- One variation that served the same basic purpose: stopping-short. While a man's driving a car with a woman in the passenger seat, he brakes suddenly and puts his arm out in front of her, supposedly to make sure she doesn't slam into the dashboard, but actually so her breasts will slam into his arm instead.
- Also happened to George. It failed
- From That '70s Show, Donna does it to Eric.
- Used and lampshaded in Herman's Head when Herman is dating a TV star who had the trope used on her character. At the end of the episode, she uses the technique herself on Herman.
- Zack tried a version of this while on a movie date in Mighty Morphin' Power Rangers, his excuse being that it was "chilly".
- Tom demonstrates this technique to B'Elanna in a holographic movie theater on Star Trek: Voyager.
- In The Sims 1, when you sit on the couch with someone and select "cuddle", this is what happens.
- In Lucky Rabbit Reflex, if you're at a high affection level with Marius and Shuppin and go on a date to the cinema with both of them, they attempt to do this with you. Simultaneously. Hilarity Ensues.
- Rule number Two in The Wotch. Used more successfully later.
- Misfile provides the current page image here. Ash is not impressed.
- In Flaky Pastry, Drake starts pulling it on Prism, but seeing her expression change, he hesitates... until she grabs his arm and sets it on her shoulders.
- The infamous "yawn technique" from lonelygirl15, as memorably demonstrated by Bree in "My First Kiss". Also seen in "Rockin' the Boat" (probably as a Continuity Nod or in-joke)
- Crossing over with Captive Date, The Nostalgia Chick tries to do this with Todd in the Shadows when she has him tied up at her house.
- Used in The Simpsons where Homer tries to teach Grampa this technique, complete with an explanatory song.
Kodos: Initiate fertilization procedure.Kang: (Yawn and reach)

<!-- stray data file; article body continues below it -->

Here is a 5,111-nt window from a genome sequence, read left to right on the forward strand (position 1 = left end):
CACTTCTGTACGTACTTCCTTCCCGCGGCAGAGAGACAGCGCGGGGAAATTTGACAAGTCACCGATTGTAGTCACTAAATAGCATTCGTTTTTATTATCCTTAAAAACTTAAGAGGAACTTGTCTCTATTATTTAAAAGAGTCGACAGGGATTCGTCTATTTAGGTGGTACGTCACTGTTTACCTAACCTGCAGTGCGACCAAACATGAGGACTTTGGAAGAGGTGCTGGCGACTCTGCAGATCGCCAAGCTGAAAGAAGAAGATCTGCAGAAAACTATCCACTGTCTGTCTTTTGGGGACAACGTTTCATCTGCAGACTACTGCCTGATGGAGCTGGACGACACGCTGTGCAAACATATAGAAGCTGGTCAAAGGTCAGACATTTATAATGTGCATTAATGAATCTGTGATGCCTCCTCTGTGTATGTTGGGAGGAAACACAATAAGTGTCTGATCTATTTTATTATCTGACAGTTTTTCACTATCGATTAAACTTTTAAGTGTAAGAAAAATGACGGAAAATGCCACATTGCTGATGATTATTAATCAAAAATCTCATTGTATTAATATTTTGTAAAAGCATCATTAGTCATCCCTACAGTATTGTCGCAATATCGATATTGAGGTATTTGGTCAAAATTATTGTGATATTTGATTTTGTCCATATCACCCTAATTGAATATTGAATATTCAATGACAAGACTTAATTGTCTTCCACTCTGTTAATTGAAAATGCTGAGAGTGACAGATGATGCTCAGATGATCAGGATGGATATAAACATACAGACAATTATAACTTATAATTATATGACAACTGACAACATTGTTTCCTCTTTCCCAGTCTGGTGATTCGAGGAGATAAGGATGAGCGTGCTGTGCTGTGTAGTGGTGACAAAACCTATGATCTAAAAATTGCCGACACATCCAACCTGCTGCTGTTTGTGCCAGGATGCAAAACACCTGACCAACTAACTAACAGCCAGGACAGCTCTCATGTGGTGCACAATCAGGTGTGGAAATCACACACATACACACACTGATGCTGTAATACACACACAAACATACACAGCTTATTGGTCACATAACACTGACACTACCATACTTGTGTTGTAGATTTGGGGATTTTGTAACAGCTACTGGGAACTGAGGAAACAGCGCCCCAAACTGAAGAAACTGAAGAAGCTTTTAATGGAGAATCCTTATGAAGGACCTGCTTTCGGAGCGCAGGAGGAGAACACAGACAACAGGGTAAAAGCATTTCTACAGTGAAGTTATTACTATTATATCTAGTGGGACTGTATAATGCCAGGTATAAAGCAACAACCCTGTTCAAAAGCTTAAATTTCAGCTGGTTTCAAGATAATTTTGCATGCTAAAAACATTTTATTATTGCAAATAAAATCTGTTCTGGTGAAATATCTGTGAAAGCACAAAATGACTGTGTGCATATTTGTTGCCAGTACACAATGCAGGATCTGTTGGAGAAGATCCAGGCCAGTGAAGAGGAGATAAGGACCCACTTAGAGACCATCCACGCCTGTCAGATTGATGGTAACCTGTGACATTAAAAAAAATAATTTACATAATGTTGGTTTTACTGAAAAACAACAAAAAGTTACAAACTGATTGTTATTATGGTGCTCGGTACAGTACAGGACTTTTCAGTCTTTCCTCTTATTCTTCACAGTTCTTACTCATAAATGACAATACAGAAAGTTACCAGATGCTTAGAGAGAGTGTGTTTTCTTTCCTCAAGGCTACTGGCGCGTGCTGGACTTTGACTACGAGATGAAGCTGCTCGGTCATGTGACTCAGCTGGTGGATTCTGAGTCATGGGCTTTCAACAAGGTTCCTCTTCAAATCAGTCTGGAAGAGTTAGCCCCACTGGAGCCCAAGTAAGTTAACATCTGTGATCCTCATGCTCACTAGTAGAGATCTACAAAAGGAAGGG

- Also used with Principal Skinner and Patty, though she catches on and tells him off when he does it.
- And in the episode where Homer and Marge tell the story of how they met as children, except it's deconstructed as it causes Marge to worry that she's boring Homer.
- Also in the Treehouse of Horror episode "Starship Poopers" with Kang attempting to crossbreed with Marge.
- Used by Fry toward Leela in Futurama with zero success.
Leela: Take it off or I'll break it off.
- Kif does this to Amy with success.
- Dale Gribble tells his son Joseph to do this on a girl he likes (Connie) when she is tutoring him in King of the Hill. "Don't forget to yawn-and-stretch!"
- Happy Tree Friends:
- Used when Nutty imagines dating a gumball machine and does this when he is in movies with the said gumball machine.
- The Mole does this to Lumpy on their literal blind date. At this point, a bird pulls on Lumpy's exposed brain, making Lumpy's hand slap The Mole in the face.
- In a Family Guy episode, when Peter wants to be a redneck, he does this...with Meg.
- Teenage Mutant Ninja Turtles (2003) has a boyfriend/girlfriend example in the episode "The People's Choice", where Casey does it to April while hanging out at his grandmother's farm.
- In The Spectacular Spider-Man's first season finale, Flash Thompson attempts this on Mary Jane Watson, with predictable results.
- Jonesy on 6teen explains this to Wyatt when giving him his dating training.
- Darth Mall also attempted this on Nikki, only to fail spectacularly.
- Parodied in Kaeloo, when Mr. Cat pulls this manuever on Quack-Quack on a couch in order to punch him in the face.
- In Mickey, Donald, Goofy: The Three Musketeers, Mickey pulls this move on Minnie during their Falling In Love Montage, although we don't actually see/hear him yawn.
- A really cute version in Xiaolin Showdown: In one of his dreams, Raimundo and Kimiko are watching a compilation of Raimundo's best moments of the series and in the shadows you can see him stretching out his arm...only to have it fail because he ends up putting his arm around Hannibal who is manipulating his dreams. He doesn't react well.
- Dave Barry once described doing this on a date as a youth. The joke comes as he says that his arm went numb because he had to keep it a molecule away from her actual body.